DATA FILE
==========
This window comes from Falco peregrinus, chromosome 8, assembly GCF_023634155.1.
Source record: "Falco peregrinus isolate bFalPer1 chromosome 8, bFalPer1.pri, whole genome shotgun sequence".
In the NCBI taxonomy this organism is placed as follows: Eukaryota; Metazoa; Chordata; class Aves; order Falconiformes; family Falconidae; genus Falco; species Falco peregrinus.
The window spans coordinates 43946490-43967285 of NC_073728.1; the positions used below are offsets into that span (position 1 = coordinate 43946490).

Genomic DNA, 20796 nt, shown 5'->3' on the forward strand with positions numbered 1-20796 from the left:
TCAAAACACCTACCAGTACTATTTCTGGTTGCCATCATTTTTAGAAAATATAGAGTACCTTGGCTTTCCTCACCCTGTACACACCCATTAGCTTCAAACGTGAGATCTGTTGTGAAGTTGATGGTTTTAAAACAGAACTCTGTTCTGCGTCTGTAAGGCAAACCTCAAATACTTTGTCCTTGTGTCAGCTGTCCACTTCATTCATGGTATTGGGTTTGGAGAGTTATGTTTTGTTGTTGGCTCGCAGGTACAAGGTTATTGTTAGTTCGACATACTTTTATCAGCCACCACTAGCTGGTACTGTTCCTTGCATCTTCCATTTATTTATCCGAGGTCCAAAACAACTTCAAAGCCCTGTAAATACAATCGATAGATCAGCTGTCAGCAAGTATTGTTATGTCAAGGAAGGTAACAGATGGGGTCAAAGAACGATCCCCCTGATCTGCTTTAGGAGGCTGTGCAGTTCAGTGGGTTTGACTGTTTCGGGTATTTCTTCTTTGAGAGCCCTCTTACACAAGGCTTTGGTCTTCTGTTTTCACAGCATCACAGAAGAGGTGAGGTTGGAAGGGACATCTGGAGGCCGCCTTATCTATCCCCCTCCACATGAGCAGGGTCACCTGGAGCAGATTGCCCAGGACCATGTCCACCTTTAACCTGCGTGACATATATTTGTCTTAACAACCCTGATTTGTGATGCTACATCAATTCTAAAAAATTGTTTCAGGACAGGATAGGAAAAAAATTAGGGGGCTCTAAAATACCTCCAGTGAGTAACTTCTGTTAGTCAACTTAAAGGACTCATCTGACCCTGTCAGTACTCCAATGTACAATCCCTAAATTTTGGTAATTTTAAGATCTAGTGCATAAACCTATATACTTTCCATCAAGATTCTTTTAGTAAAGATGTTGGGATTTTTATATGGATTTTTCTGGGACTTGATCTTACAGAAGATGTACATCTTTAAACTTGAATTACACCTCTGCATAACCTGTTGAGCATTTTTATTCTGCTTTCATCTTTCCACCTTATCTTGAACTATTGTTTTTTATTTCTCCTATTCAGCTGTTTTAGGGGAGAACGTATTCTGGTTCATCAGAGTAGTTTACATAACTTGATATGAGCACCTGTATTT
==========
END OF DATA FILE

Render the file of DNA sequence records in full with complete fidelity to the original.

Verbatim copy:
This window comes from Falco peregrinus, chromosome 8, assembly GCF_023634155.1.
Source record: "Falco peregrinus isolate bFalPer1 chromosome 8, bFalPer1.pri, whole genome shotgun sequence".
In the NCBI taxonomy this organism is placed as follows: Eukaryota; Metazoa; Chordata; class Aves; order Falconiformes; family Falconidae; genus Falco; species Falco peregrinus.
The window spans coordinates 43946490-43967285 of NC_073728.1; the positions used below are offsets into that span (position 1 = coordinate 43946490).

Genomic DNA, 20796 nt, shown 5'->3' on the forward strand with positions numbered 1-20796 from the left:
TCAAAACACCTACCAGTACTATTTCTGGTTGCCATCATTTTTAGAAAATATAGAGTACCTTGGCTTTCCTCACCCTGTACACACCCATTAGCTTCAAACGTGAGATCTGTTGTGAAGTTGATGGTTTTAAAACAGAACTCTGTTCTGCGTCTGTAAGGCAAACCTCAAATACTTTGTCCTTGTGTCAGCTGTCCACTTCATTCATGGTATTGGGTTTGGAGAGTTATGTTTTGTTGTTGGCTCGCAGGTACAAGGTTATTGTTAGTTCGACATACTTTTATCAGCCACCACTAGCTGGTACTGTTCCTTGCATCTTCCATTTATTTATCCGAGGTCCAAAACAACTTCAAAGCCCTGTAAATACAATCGATAGATCAGCTGTCAGCAAGTATTGTTATGTCAAGGAAGGTAACAGATGGGGTCAAAGAACGATCCCCCTGATCTGCTTTAGGAGGCTGTGCAGTTCAGTGGGTTTGACTGTTTCGGGTATTTCTTCTTTGAGAGCCCTCTTACACAAGGCTTTGGTCTTCTGTTTTCACAGCATCACAGAAGAGGTGAGGTTGGAAGGGACATCTGGAGGCCGCCTTATCTATCCCCCTCCACATGAGCAGGGTCACCTGGAGCAGATTGCCCAGGACCATGTCCACCTTTAACCTGCGTGACATATATTTGTCTTAACAACCCTGATTTGTGATGCTACATCAATTCTAAAAAATTGTTTCAGGACAGGATAGGAAAAAAATTAGGGGGCTCTAAAATACCTCCAGTGAGTAACTTCTGTTAGTCAACTTAAAGGACTCATCTGACCCTGTCAGTACTCCAATGTACAATCCCTAAATTTTGGTAATTTTAAGATCTAGTGCATAAACCTATATACTTTCCATCAAGATTCTTTTAGTAAAGATGTTGGGATTTTTATATGGATTTTTCTGGGACTTGATCTTACAGAAGATGTACATCTTTAAACTTGAATTACACCTCTGCATAACCTGTTGAGCATTTTTATTCTGCTTTCATCTTTCCACCTTATCTTGAACTATTGTTTTTTATTTCTCCTATTCAGCTGTTTTAGGGGAGAACGTATTCTGGTTCATCAGAGTAGTTTACATAACTTGATATGAGCACCTGTATTT